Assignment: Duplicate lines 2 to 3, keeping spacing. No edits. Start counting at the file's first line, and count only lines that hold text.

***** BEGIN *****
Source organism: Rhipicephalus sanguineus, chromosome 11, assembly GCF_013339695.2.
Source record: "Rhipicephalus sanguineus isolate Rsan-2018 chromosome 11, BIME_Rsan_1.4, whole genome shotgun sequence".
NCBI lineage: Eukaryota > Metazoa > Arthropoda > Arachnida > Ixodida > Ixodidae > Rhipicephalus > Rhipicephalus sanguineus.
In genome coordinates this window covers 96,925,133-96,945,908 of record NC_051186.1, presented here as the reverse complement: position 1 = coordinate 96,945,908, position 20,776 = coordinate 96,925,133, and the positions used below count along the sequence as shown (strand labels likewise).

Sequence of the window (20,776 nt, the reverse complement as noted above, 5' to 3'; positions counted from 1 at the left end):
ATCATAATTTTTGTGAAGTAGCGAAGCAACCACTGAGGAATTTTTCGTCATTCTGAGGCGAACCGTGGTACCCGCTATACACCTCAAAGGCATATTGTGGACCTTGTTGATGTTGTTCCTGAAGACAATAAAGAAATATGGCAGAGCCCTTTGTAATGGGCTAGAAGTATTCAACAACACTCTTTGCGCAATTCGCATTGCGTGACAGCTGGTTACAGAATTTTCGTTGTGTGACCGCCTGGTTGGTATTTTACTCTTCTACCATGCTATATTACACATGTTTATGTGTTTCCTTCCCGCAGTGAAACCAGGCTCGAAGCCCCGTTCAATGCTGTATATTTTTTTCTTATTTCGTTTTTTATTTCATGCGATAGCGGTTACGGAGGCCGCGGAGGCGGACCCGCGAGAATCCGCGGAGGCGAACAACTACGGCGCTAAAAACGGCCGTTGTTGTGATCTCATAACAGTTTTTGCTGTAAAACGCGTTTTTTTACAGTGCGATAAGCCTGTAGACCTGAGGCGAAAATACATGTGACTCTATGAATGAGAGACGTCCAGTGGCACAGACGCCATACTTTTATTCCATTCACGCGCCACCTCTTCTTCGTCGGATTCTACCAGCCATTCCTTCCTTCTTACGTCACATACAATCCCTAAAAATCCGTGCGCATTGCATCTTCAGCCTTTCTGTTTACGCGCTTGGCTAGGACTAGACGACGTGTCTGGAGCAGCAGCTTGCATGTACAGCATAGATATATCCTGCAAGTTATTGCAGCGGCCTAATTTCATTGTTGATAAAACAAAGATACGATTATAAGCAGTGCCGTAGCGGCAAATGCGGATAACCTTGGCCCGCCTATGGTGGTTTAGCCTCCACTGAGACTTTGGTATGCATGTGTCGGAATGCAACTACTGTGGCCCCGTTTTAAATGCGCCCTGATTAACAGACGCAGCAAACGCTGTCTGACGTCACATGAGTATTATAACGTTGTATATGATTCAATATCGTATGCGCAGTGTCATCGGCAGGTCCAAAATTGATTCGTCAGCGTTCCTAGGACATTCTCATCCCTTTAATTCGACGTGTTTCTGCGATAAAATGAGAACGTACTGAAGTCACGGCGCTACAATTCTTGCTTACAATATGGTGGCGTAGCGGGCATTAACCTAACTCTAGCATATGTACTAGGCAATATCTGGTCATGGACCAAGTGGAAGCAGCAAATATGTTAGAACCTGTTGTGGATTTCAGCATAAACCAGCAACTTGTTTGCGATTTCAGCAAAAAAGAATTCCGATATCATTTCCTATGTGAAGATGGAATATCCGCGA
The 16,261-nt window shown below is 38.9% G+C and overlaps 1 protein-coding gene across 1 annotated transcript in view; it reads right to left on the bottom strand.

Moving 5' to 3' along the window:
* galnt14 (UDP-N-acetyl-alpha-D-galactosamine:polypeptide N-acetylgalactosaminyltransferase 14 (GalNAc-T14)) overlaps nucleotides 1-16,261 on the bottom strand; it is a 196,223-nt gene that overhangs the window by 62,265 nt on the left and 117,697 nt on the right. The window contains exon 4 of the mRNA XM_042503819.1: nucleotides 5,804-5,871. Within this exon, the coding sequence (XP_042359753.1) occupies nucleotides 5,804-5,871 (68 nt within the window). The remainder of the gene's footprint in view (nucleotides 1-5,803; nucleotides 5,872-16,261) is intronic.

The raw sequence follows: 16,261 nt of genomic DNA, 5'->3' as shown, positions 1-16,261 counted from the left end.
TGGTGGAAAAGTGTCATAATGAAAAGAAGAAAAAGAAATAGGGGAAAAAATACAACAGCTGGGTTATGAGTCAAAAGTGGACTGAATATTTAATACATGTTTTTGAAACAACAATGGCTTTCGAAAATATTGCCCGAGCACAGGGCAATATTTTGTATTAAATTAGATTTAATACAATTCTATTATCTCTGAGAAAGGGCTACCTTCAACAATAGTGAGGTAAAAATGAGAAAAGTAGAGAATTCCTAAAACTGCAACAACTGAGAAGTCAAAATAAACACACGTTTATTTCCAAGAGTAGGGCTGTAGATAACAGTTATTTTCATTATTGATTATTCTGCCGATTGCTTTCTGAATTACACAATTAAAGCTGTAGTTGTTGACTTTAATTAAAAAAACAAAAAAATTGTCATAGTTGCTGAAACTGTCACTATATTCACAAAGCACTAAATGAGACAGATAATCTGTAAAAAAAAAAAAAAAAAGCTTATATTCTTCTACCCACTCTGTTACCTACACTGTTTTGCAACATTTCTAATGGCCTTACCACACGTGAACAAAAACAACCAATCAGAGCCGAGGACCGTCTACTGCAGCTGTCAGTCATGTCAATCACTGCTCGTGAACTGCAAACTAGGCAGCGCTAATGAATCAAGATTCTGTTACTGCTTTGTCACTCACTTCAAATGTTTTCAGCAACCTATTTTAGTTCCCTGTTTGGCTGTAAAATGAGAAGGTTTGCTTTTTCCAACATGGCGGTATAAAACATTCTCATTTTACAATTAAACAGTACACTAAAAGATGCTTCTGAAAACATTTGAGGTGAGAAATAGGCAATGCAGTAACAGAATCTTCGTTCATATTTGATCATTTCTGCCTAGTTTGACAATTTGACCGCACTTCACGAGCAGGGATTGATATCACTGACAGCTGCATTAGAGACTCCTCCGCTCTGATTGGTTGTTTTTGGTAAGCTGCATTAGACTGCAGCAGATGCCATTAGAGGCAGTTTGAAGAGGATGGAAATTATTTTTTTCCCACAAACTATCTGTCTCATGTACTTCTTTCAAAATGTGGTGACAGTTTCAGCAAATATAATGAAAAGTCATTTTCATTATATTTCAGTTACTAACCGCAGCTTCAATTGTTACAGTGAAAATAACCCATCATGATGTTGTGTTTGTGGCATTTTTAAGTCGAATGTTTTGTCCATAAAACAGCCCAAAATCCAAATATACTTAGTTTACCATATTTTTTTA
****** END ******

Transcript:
Source record: "Rhipicephalus sanguineus isolate Rsan-2018 chromosome 11, BIME_Rsan_1.4, whole genome shotgun sequence".
NCBI lineage: Eukaryota > Metazoa > Arthropoda > Arachnida > Ixodida > Ixodidae > Rhipicephalus > Rhipicephalus sanguineus.